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Ukraine hikes rate to 25%, resuming policy after invasion

We expect our next move will be toward a decrease … when we feel devaluation and inflation expectations have calmed down: deputy governor.
Ukrainian 200 hryvnia currency banknotes. Image: Simon Dawson/Bloomberg

Ukraine’s central bank more than doubled its benchmark interest rate – its first such move in four months – reactivating policy tools to stem inflation and shield the currency battered by the Russian invasion.

The central bank raised borrowing costs to 25% from 10% in its meeting on Thursday, the highest level since Sept. 2015 — and the top rate in Europe. The bank also said its intervention to support the hryvnia climbed to $3.4 billion in May compared with an average of $2 billion a month before.

“The inflation development requires the National Bank to return to active interest-rate policy to prevent further deterioration of inflation expectations and dollarization of economy,” the central bank governor, Kyrylo Shevchenko, said at a briefing on Thursday. Policy makers plan to return to regular updates of the economic forecast.

With the country’s defense against Russia’s attack approaching 100 days and the nation’s economy likely to be in turmoil for a protracted period, policy makers moved to get the financial system back on its feet by returning to regular rate decisions that have been suspended.

The move seeks to help tame wartime inflation that has soared to 17% on an annual basis in May, according to the central bank’s estimates. It will also prompt an increase in government bonds and deposit interest rates, something the central bank seeks to achieve to ease pressure on the hryvnia.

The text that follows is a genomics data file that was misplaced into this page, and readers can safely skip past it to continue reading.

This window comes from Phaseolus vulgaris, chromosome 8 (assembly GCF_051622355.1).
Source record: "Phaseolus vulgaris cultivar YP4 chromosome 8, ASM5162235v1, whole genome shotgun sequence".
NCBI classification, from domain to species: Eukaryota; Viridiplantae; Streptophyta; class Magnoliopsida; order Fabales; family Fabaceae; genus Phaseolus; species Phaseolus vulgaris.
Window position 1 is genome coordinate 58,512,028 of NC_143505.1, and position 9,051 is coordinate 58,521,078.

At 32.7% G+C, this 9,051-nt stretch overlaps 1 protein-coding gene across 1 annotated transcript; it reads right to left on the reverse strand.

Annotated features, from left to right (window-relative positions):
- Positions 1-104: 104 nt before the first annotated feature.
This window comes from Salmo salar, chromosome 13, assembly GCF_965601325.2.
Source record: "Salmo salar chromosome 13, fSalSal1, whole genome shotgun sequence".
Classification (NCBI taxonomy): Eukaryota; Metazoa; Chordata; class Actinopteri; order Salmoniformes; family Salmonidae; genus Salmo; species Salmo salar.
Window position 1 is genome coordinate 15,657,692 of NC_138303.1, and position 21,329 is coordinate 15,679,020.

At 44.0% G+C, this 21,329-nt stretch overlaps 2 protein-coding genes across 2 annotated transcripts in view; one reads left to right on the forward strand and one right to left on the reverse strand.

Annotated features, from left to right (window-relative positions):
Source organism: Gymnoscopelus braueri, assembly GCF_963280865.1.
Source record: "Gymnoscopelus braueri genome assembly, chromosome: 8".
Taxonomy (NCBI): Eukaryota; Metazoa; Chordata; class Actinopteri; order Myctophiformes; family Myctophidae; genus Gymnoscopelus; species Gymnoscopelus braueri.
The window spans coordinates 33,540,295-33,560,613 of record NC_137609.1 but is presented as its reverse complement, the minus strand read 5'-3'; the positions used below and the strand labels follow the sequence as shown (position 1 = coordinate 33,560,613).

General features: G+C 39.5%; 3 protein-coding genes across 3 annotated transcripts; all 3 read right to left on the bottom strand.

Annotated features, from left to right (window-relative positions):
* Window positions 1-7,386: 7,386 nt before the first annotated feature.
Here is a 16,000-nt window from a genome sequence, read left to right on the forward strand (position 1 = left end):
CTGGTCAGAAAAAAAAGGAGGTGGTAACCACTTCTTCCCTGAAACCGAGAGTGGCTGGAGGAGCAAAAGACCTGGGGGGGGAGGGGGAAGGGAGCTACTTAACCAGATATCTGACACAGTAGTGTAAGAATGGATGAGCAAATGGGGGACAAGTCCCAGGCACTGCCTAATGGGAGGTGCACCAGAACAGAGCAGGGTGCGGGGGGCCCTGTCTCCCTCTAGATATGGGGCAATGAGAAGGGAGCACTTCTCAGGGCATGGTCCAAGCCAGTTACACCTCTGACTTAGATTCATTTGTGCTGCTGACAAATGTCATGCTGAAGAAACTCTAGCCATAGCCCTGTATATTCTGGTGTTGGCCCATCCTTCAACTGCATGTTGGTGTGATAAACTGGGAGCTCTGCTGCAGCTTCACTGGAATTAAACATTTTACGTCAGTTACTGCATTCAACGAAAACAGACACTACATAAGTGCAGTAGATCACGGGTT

“This is a decisive step from the central bank — there were expectations on the market of a significant hike, but nobody saw such an increase,” Oleksiy Blinov, head of research at Alfa Bank Ukraine, said in a message.

Policy makers signaled that the 25% was the peak — and that as inflation began to abate, the bank will move toward cuts.

“We expect that our next move will be toward a decrease, but it will only happen when we feel that devaluation and inflation expectations have calmed down,” Serhiy Nikolaychuk, a deputy governor, said at the briefing.

Seeking additional funding, the central bank chief said Ukraine should move toward a new funding deal with the International Monetary Fund.

The central bank said it will take additional measures, including widening the interest corridor for monetary transactions with banks, to support the interbank market. From June 3, the interest rate on refinancing loans will amount to the key policy rate, plus 2 percentage points.

The rate hike is aimed at helping the stability of the hryvnia exchange rate, the bank said, adding it’s too early to allow the currency to float freely on the market. Blinov, of Alfa Bank, said the move could provide grounds for unfreezing the hryvnia by the end of the summer.

Russia’s Feb. 24 invasion, roundly condemned across the globe as an unprovoked attack on its neighbor, has devastated Ukraine’s economy, compounded inflation and raised pressure on the central bank’s reserves. Monetary policy makers have been forced to deploy the resources for imports of crucial goods as the war halts key exports.

With depressed revenue and higher military spending, the budget has been funded by international assistance, bond sales and the central bank’s printing press, a process that has further stoked inflation.

Deputy central bank governor Yuriy Heletiy said he expects foreign aid to Ukraine to climb to $4.8 billion in June.

© 2022 Bloomberg L.P.

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